As soon as I step off the ship on disembarkation day, I can’t wait to get back on! I don’t think I will ever tire of this…I’m on the Wonder now, on cruise number eighty-nine since 2015. It’s still as special as cruise number one.😎

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I think that there are people who are critical of most things in life, and there are others that are Pollyannas.  Some of us see the glass as half full, others as half empty.  Some have gratitude in their hearts for the little things, some can't find anything to be grateful about.  Add cruising to the mix for each type, and you have some that complain about everything, while some see the entire experience as great.  🙂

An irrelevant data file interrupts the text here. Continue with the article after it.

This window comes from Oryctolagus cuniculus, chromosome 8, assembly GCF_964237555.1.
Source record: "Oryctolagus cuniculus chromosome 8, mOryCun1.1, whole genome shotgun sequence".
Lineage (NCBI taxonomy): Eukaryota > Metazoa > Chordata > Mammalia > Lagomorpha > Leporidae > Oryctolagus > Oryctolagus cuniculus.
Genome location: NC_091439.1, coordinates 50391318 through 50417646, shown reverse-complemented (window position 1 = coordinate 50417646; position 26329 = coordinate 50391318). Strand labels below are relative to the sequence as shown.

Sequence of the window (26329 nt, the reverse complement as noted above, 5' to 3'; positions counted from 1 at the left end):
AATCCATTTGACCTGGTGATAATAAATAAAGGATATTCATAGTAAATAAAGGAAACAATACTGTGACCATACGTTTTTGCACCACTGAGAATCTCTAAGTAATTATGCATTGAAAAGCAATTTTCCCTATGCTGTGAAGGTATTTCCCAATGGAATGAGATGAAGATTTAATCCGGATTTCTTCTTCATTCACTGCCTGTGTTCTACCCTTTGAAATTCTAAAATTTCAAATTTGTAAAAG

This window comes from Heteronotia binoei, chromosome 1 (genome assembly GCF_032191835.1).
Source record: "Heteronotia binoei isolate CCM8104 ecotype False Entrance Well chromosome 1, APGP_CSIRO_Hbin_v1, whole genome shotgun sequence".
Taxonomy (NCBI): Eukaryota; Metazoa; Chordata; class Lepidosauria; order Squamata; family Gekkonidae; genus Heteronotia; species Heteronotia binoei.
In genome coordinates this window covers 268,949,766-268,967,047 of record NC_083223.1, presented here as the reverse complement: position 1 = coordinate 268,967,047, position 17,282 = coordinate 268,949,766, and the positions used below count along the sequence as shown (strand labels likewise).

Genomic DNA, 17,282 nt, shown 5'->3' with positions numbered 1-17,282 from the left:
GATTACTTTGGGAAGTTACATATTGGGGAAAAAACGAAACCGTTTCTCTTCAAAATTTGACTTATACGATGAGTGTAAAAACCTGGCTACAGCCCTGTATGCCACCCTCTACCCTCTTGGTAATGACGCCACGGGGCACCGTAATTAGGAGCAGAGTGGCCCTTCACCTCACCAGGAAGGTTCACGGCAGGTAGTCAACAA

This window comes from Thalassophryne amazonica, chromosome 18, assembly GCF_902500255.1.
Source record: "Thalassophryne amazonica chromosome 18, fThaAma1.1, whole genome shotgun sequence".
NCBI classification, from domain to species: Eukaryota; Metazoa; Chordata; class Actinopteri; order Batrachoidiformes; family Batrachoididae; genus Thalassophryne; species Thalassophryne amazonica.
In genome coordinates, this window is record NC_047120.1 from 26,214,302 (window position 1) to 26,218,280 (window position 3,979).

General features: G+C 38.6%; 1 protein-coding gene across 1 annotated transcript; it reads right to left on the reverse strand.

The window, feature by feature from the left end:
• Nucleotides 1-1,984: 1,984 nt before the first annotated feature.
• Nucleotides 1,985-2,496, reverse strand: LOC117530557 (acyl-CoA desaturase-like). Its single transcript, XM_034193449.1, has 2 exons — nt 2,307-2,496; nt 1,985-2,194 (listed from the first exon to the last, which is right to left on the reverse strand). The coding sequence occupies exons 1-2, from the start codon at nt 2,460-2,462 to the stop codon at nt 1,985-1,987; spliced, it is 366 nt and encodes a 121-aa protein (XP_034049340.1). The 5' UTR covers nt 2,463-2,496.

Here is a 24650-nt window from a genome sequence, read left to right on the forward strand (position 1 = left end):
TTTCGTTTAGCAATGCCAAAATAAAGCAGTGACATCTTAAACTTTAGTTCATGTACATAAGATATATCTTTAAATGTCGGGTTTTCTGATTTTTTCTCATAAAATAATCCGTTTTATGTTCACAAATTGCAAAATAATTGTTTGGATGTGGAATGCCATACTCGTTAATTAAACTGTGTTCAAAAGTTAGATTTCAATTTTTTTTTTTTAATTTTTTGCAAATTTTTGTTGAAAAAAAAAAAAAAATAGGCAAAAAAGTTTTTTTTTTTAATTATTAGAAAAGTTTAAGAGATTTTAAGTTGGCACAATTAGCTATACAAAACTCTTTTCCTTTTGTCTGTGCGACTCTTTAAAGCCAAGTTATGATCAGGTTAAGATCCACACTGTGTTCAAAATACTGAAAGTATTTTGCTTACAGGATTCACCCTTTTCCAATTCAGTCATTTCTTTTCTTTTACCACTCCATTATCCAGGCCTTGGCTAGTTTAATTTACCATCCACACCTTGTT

We love traveling.  We have never had a bad trip, even though we have had some difficult circumstances happen during those trips.  Most of the time, we have an optimistic attitude, and once we have recovered from the shock of something bad happening, we make the best of it.  Even when our transmission went out in our car while on vacation (when we were young and money was tight), we were thankful the resort we stayed at had loaner bikes.  Instead of whining and complaining about our circumstance, we have a great time riding those darned bikes everywhere! lol  Not to say there wasn't stress, because there was, but we didn't want to let the stress ruin our vacation.  I have friends that would have come back home from the same situation, and complained bitterly about it, seeing none of the good that happened that week.